The chef Lucas Sin, a 27-year-old Hong Kong native, is in charge of the kitchen at this restaurant in Greenwich Village. Nice Day evolved from a location of Junzi, a group of stylish fast-casual Northern Chinese restaurants developed at the Yale Entrepreneurial Institute. The group opened its first restaurant in New Haven in 2015. Mr. Sin, a Yale graduate (cognitive science and English) and part of the Junzi team from the beginning, was struck by recent research that showed a precipitous decline in mom-and-pop Chinese restaurants across America. “There seems to be a crisis in American-Chinese food,” he said. “I want to double down on what it means to eat everyday Chinese food.” At Nice Day, he’s tweaking American-Chinese favorites like shrimp fried rice, chicken lo mein, orange chicken, beef and broccoli, shrimp with lobster sauce and mapo tofu. The new place is open for takeout and delivery for now.

170 Bleecker Street (Sullivan Street), 929-260-1030, eatniceday.com.

True to its name, this restaurant serves nothing but biryani rice bowls. There are five of them on offer, topped with shrimp, lamb, vegetables and two with chicken, each from a different region, with particular seasonings. Yogurt-based side dishes and dal are also served. Pickup and delivery are available.

48 Greenwich Avenue (Seventh Avenue), 646-366-4488, biryanikitchenny.com.

The pandemic has taken a big bite out of business for Savory Hospitality, a caterer with kitchens and offices near Bryant Park. So it has now opened for retail business, with tables outside serving tacos, a fried chicken sandwich, beef sliders, fancy hot dogs and $4 beers with the purchase of two or more sliders or tacos. Pickup and delivery are also available.

15 West 39th Street, midtownsocial-nyc.com.

This Mexican spot, formerly a speakeasy-style hideaway behind the currently closed Garret East, has taken over the front room. There are outdoor tables. The chef, Yuval Ochoa, puts a personal stamp on his tacos with fillings like rib-eye with bone marrow and smoked Cheddar, and shrimp with melted cheese and roasted peppers. The beverage director, Max Stampa-Brown, adds spiced raspberries to a margarita and coconut to a paloma. When indoor dining is approved, Garret East will move into the original Borrachito space in back. (Opens Wednesday)

206 Avenue A (13th Street), borrachitonyc.com.

Marcus Samuelsson is the consulting chef for this renamed rooftop restaurant and bar with views of the Manhattan skyline. Tomato-peach salad with burrata, summer succotash, whole roasted branzino for two, and whole fried chicken with fixings highlight his menu.

EnVue Autograph Collection Hotel, 550 Avenue at Port Imperial, Weehawken, N.J., 201-683-2132, envuehotel.com/dining/nohu.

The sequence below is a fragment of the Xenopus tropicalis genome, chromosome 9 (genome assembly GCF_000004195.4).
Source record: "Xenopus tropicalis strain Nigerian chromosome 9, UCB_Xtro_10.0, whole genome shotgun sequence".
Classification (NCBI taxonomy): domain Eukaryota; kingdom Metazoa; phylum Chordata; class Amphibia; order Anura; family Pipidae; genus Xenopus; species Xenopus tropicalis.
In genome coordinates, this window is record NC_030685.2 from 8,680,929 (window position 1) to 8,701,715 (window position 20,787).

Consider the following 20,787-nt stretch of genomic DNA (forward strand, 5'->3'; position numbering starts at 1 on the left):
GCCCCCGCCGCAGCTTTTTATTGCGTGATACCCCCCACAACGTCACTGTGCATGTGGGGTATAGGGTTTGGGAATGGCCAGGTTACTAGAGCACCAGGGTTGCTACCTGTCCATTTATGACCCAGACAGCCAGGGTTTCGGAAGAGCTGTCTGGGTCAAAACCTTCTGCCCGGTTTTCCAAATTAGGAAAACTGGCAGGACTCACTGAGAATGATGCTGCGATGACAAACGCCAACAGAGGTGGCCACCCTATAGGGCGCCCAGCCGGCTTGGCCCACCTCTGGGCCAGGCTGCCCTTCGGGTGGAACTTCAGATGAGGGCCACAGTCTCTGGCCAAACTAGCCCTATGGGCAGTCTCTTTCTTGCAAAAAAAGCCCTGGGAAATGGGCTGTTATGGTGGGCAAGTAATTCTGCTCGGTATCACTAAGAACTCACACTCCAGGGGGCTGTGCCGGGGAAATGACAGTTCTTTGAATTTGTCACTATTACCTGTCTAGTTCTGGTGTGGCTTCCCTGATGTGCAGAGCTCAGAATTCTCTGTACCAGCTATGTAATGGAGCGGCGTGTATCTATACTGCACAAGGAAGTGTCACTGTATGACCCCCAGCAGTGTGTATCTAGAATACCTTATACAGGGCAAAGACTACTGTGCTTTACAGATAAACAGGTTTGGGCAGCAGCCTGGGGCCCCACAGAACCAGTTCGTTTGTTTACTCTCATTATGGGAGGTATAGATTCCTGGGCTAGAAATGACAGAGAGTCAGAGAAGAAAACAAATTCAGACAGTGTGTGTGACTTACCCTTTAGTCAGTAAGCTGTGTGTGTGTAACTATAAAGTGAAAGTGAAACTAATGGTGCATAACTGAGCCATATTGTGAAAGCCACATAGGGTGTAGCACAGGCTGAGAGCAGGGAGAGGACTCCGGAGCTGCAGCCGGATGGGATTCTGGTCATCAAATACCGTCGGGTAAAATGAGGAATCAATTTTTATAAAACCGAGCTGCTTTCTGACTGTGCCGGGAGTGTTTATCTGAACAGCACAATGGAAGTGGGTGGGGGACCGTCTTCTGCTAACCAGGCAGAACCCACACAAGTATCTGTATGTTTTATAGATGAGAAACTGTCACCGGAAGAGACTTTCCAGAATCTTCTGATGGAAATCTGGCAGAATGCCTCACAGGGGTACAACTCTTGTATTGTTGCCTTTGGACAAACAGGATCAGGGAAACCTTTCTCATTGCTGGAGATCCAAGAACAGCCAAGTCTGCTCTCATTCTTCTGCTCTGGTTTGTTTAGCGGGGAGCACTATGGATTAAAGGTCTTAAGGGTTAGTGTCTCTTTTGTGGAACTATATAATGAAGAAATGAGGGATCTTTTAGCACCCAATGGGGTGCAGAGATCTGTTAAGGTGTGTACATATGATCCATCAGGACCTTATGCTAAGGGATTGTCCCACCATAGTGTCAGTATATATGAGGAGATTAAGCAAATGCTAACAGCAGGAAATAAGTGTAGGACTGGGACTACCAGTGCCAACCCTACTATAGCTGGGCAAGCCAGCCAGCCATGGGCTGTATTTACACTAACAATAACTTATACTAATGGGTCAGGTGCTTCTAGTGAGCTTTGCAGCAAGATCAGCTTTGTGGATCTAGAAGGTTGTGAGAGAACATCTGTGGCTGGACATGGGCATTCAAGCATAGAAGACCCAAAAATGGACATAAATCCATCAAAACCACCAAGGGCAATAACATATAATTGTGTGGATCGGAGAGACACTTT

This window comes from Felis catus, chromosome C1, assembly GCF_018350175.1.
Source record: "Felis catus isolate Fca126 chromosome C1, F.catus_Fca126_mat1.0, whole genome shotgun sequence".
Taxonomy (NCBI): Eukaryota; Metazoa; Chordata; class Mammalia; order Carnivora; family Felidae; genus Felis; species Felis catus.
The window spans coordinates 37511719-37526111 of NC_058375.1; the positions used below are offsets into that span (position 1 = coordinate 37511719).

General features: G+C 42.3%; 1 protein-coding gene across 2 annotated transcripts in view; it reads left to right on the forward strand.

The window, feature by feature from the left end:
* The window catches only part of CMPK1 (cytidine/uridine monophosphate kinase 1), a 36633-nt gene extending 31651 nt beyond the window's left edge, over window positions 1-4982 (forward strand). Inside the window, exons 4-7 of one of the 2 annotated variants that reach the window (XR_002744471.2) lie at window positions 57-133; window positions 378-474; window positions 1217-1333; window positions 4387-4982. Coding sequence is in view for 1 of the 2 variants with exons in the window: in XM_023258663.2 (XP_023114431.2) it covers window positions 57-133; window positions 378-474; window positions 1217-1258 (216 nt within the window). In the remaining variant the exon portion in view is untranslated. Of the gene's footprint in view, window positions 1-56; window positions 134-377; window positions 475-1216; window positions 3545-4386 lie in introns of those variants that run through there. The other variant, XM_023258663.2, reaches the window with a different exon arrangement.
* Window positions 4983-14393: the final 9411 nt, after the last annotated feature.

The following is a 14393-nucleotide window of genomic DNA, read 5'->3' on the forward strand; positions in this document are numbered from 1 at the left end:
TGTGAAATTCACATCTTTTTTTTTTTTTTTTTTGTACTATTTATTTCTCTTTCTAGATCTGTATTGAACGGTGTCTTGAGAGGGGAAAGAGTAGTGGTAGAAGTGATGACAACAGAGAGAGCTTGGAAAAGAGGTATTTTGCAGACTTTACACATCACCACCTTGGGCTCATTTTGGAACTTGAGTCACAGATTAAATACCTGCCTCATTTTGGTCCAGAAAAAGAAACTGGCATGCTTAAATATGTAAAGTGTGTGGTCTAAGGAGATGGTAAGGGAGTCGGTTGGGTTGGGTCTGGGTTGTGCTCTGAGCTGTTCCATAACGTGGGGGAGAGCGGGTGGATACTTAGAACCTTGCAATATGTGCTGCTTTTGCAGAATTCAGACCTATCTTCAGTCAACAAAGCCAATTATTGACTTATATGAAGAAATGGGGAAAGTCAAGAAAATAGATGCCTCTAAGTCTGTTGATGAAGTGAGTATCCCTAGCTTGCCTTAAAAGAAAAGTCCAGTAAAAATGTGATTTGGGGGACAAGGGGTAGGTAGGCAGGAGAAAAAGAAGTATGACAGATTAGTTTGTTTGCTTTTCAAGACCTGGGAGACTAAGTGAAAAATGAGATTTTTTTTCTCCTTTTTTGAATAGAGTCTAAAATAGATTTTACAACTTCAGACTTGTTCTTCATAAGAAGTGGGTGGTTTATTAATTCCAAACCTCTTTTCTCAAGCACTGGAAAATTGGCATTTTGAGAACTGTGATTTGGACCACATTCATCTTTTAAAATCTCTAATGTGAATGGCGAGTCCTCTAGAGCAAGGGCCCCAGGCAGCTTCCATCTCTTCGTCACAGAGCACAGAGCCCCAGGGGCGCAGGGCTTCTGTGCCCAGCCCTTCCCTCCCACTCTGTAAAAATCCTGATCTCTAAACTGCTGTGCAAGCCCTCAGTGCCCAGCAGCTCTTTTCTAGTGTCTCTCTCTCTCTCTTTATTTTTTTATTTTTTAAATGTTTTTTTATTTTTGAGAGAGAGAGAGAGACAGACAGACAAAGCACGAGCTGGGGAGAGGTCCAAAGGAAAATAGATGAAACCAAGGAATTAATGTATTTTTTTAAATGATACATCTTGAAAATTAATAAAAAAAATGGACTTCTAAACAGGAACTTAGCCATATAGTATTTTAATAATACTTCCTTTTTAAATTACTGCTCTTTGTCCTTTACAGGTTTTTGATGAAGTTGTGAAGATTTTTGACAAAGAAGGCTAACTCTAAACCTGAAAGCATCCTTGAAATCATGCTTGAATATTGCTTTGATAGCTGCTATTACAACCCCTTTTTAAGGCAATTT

Nate Kuester and Jason Lui, both of whom worked at Aquavit, have opened this casual Korean-style spot inside New Age Market in Flushing, Queens. They’ve divided the menu into three categories: ssambaps for rice bowls; baprolls, which are hand rolls; and filled bapbuns. Dessert soft-serve comes in flavors like grilled banana leaf with yuzu. The space is pickup and delivery only.

New Age Market Food Hall, 160-06 Northern Boulevard (160th Street), Flushing, Queens, 718-353-3425.

Alan Harding, the chef who had restaurants in several Brooklyn neighborhoods, notably along Smith Street in Carroll Gardens, is now helping to create the menus for this new rooftop hotel restaurant and lounge in Williamsburg. His menu offers Barcelona-style pan con tomate and short rib chimichurri.

McCarren Hotel, 160 North 12th Street (Bedford Avenue), Williamsburg, Brooklyn, 718-218-7500, talkstoryrooftop.com.

Oysters shucked at the bar and seafood are served in a spacious waterfront dining room that abides by social distancing rules. For now there’s only outdoor seating. The executive chef, Gregory Zapantis, offers a Hellenic-infused menu.

541 River Road (Pier of the Edgewater Commons shopping Center), Edgewater, N.J., 201-945-3300.

The elaborate cafe and store in NoMad (now closed) has a new SoHo branch with outdoor seating.

104 Greene Street (Prince Street), felixroastingco.com.

This celebration of the neighborhood, with a number of Harlem restaurants participating, is offering timed tickets, $25 for an appetizer and cocktail. Tickets must be purchased in advance.

Wednesday 5 to 9 p.m., experienceharlem.com.

The chef and restaurateur John Fraser keeps building his inventory. In the fall, he plans to open this restaurant, exploring the food of the Aegean, in partnership with EQOffice, a management company. Mr. Fraser, who has Greek heritage, said he had been wanting to to showcase the cuisine, along with Turkish food. The restaurant will seat 104 indoors, with more seats at the bar when such accommodations are permitted, and will have room for 32 outdoors.

1740 Broadway (55th Street).

This fall, Dan Kluger, the chef and co-owner of Loring Place in Greenwich Village, expects to open this dining room for diner-style comfort food in JACX, an office and residential development.

JACX, 28-07 Jackson Avenue (Queens Boulevard), Long Island City, Queens.